- You cannot be free if you feel too afraid, guilty, intimidated, or powerless to make your own choices.
Is The Bible Bad?
I want to be as clear as I can. The Bible itself is not bad. It’s what people do with the Bible that turns the Bible into Bad Bible, and Bible verses into weapons.
It doesn’t matter whether you believe in God, whether you are an atheist, or whether you are an agnostic. It doesn’t matter whether you believe in Jesus as the Son of God or not. It doesn’t matter if you believe that the Bible is the inerrant, infallible Word of God, a worthy book of human wisdom, or simply a primitive book of old stories, myths, and legends.
Whatever you believe or don’t believe about the Bible, God, faith, or any other religious claim about what the Bible is or isn’t, the critical issue is that Bad Bible Bullies misuse the Bible when they turn it into an arsenal of weapons to force people to be obedient to the demands of Bad Bible Bullies.
How Biblical Scholarship Can Set You Free From Bad Bible Bullies
My goal is to teach you how to read the Bible from the perspective of Biblical scholarship so that you can claim your own freedom to live your life according to your own choices.
Biblical scholarship is a powerful weapon against the misuse of the Bible by Bad Bible Bullies, and their distorted claims about Bible authority. It will show you how to recognize how you are being manipulated by out-of-context, misused, mistranslated, misquoted, and misunderstood Bible verses by people who may or may not know any better. [See Bible scholarship]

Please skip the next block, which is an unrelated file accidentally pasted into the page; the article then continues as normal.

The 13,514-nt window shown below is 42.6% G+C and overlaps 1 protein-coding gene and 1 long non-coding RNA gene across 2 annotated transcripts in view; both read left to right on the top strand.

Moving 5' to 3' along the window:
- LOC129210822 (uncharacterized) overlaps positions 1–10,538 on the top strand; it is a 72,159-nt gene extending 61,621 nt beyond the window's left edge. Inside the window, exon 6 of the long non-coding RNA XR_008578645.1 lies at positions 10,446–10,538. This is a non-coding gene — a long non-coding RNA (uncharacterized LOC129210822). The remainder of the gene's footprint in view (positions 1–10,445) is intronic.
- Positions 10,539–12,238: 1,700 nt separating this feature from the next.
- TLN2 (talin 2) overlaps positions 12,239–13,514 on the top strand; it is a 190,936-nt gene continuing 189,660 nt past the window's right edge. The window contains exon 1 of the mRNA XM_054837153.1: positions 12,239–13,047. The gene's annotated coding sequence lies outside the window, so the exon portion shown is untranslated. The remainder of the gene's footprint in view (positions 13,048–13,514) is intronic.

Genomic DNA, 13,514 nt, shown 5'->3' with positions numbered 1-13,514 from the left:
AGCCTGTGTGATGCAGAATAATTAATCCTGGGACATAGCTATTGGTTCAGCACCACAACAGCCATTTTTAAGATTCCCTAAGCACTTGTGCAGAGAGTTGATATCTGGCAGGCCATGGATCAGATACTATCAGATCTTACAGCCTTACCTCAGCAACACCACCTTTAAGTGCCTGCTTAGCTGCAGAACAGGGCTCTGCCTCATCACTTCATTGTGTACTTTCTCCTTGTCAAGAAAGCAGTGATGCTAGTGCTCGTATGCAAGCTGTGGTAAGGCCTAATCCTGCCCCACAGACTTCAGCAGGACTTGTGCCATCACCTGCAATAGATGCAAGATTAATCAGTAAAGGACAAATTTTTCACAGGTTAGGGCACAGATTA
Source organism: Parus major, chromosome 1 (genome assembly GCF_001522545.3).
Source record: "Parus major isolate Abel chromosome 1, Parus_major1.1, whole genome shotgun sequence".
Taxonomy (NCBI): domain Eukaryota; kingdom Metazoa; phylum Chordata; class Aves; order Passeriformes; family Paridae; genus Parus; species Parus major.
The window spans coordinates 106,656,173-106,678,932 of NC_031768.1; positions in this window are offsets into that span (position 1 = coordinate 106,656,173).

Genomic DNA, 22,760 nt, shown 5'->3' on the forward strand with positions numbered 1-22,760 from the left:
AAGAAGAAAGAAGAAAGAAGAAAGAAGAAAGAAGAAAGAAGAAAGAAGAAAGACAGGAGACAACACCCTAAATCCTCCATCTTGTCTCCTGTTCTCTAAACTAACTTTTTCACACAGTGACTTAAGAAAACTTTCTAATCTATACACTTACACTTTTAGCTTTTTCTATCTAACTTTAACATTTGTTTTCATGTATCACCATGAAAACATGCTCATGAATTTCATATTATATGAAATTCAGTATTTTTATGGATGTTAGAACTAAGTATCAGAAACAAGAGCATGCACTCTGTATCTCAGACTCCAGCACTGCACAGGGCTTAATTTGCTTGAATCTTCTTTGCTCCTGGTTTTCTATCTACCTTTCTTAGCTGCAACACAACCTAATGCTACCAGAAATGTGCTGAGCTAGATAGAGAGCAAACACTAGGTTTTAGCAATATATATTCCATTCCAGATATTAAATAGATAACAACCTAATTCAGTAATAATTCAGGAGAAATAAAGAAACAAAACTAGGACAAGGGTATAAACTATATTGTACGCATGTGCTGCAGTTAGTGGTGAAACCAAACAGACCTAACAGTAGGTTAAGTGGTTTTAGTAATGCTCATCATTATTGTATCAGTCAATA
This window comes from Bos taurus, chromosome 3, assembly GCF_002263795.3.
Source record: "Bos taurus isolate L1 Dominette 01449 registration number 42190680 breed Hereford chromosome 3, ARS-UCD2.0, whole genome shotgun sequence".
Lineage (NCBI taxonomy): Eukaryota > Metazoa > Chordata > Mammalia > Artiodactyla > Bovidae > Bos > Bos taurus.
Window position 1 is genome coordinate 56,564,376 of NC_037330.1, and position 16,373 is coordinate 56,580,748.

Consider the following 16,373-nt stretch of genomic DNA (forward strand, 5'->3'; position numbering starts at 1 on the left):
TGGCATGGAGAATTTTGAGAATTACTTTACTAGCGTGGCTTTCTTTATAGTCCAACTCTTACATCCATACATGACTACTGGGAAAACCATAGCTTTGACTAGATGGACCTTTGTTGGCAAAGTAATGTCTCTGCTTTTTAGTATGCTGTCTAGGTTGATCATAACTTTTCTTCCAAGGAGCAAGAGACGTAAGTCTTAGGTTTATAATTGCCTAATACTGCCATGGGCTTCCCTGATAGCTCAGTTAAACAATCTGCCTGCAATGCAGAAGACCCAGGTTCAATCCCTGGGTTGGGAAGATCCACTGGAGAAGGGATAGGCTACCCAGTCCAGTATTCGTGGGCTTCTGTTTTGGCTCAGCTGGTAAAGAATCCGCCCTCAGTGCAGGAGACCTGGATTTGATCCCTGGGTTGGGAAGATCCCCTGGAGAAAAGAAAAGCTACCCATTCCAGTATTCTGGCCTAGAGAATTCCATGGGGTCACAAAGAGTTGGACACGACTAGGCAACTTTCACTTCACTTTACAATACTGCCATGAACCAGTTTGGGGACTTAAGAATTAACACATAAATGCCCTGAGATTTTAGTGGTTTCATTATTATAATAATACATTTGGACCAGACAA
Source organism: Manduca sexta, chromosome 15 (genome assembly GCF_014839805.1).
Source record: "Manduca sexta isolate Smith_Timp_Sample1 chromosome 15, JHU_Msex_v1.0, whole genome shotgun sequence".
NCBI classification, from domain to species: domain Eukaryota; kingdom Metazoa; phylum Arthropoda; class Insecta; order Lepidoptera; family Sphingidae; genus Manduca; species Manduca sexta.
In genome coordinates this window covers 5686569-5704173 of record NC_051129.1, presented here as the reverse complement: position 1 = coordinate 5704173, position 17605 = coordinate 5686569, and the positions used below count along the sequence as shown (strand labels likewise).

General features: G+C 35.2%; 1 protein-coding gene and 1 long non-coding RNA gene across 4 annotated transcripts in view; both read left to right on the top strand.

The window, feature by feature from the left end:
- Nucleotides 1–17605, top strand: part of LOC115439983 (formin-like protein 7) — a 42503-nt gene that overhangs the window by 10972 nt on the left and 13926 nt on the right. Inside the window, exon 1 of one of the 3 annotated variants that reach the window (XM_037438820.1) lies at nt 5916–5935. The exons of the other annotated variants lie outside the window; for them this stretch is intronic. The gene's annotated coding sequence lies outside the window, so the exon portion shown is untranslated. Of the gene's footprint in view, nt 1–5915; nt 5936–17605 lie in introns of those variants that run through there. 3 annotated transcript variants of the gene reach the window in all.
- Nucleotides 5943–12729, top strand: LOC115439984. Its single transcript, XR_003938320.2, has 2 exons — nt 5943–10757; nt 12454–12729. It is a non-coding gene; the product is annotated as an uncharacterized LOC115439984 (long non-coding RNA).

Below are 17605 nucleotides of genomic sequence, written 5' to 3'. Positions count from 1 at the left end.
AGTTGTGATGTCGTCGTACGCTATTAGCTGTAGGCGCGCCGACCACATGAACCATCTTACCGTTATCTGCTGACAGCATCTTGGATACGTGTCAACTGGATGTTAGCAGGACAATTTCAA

For your freedom,
Kalinda Rose Stevenson, Ph.D.
The controversies over teaching religion in public schools are especially acute on the topics of evolution and creationism. Various Christian groups advocate teaching creationism—recently renamed “intelligent design”—in public schools. Advocates want to counter what they regard as the false theory of evolution. Or, to use the phrase they repeat frequently, evolution is “just a theory.” Read more…
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Posted by Kalinda Rose Stevenson - September 24, 2008 at 12:00 pm
Categories: Impolite Topics Tags: Bible, creation stories, creationism, evolution, Genesis 1:1-2:3, George W. Bush, history, intelligent design, John McCain, myth, politics, religion, Sarah Palin, teaching bible in public schools
The King James Version (KJV) of the Bible is also called the “Authorized Version” (AV) (spelled “Authorised Version” using British spelling.) This leads to an important question: Who authorized the King James Bible? Read more…
For many years, I subscribed to a newspaper that had a “Religion” section once a week. The Religion section was location on the last page or two of the “Home and Garden” section. Some weeks there was only one page, with one or two articles. Other weeks, there were two pages. The articles themselves tended to be human interest stories about religion. These minor articles followed pages devoted to helpful hints about redecorating your house or tending to your rose bushes. Read more…
If you wonder about the connection between religion, politics, and persuasion, read the story published by the Washington post about Barack Obama.
“Obama rumors fly in Flag City USA,” by Eli Saslow, Washington Post, http://www.msnbc.msn.com/id/25447998/
The story is not really about Barack Obama, but about persuasion. How do you believe what you believe? Why do you believe what you believe? How do you decide what is true and what is false when you are confronted with radically different claims about the same person? Read more…
For many of us, there are only two reasons to put both “religion”
and “politics” in the same sentence. Read more…